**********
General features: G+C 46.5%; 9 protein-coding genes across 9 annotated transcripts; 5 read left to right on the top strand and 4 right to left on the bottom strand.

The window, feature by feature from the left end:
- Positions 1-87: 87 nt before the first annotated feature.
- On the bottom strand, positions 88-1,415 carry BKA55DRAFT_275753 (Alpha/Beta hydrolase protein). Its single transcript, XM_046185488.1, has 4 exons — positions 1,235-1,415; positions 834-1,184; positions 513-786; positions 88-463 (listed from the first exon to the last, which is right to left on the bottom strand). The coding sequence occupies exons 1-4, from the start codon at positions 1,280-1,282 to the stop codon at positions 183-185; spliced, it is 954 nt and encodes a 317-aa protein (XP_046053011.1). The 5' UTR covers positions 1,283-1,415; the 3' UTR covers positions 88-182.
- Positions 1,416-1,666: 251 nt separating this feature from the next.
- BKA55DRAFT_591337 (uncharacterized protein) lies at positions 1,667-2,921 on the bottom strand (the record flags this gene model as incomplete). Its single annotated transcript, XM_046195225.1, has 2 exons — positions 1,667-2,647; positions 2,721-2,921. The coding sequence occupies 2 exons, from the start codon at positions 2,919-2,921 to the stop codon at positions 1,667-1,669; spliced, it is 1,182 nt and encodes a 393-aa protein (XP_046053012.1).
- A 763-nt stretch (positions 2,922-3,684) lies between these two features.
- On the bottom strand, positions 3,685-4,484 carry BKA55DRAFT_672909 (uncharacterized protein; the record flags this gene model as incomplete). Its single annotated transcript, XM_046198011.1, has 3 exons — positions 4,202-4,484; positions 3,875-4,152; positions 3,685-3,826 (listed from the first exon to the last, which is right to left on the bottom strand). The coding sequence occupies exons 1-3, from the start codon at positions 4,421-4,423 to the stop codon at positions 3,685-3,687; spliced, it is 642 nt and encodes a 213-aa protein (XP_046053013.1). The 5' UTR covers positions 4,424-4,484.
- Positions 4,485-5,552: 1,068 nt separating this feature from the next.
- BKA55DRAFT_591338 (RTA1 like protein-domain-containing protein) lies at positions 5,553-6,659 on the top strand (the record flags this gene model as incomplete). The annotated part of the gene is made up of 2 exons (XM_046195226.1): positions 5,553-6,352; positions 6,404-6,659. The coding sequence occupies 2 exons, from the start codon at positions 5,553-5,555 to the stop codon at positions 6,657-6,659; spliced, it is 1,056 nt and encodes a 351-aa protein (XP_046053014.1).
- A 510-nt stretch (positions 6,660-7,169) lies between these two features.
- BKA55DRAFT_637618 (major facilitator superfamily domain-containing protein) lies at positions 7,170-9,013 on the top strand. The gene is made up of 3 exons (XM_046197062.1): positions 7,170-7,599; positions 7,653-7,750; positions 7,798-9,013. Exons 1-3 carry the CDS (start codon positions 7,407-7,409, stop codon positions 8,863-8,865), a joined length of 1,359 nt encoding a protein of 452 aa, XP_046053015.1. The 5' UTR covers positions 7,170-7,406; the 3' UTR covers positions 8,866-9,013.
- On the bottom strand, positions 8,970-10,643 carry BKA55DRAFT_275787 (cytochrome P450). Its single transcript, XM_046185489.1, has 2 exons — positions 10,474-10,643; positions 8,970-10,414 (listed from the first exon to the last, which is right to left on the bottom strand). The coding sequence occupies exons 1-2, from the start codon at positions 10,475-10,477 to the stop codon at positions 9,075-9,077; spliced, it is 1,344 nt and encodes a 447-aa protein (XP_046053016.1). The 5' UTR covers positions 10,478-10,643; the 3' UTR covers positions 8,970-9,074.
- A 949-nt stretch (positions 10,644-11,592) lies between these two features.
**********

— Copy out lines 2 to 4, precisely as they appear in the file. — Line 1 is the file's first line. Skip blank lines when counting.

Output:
The window, feature by feature from the left end:
- Positions 1-87: 87 nt before the first annotated feature.
- On the bottom strand, positions 88-1,415 carry BKA55DRAFT_275753 (Alpha/Beta hydrolase protein). Its single transcript, XM_046185488.1, has 4 exons — positions 1,235-1,415; positions 834-1,184; positions 513-786; positions 88-463 (listed from the first exon to the last, which is right to left on the bottom strand). The coding sequence occupies exons 1-4, from the start codon at positions 1,280-1,282 to the stop codon at positions 183-185; spliced, it is 954 nt and encodes a 317-aa protein (XP_046053011.1). The 5' UTR covers positions 1,283-1,415; the 3' UTR covers positions 88-182.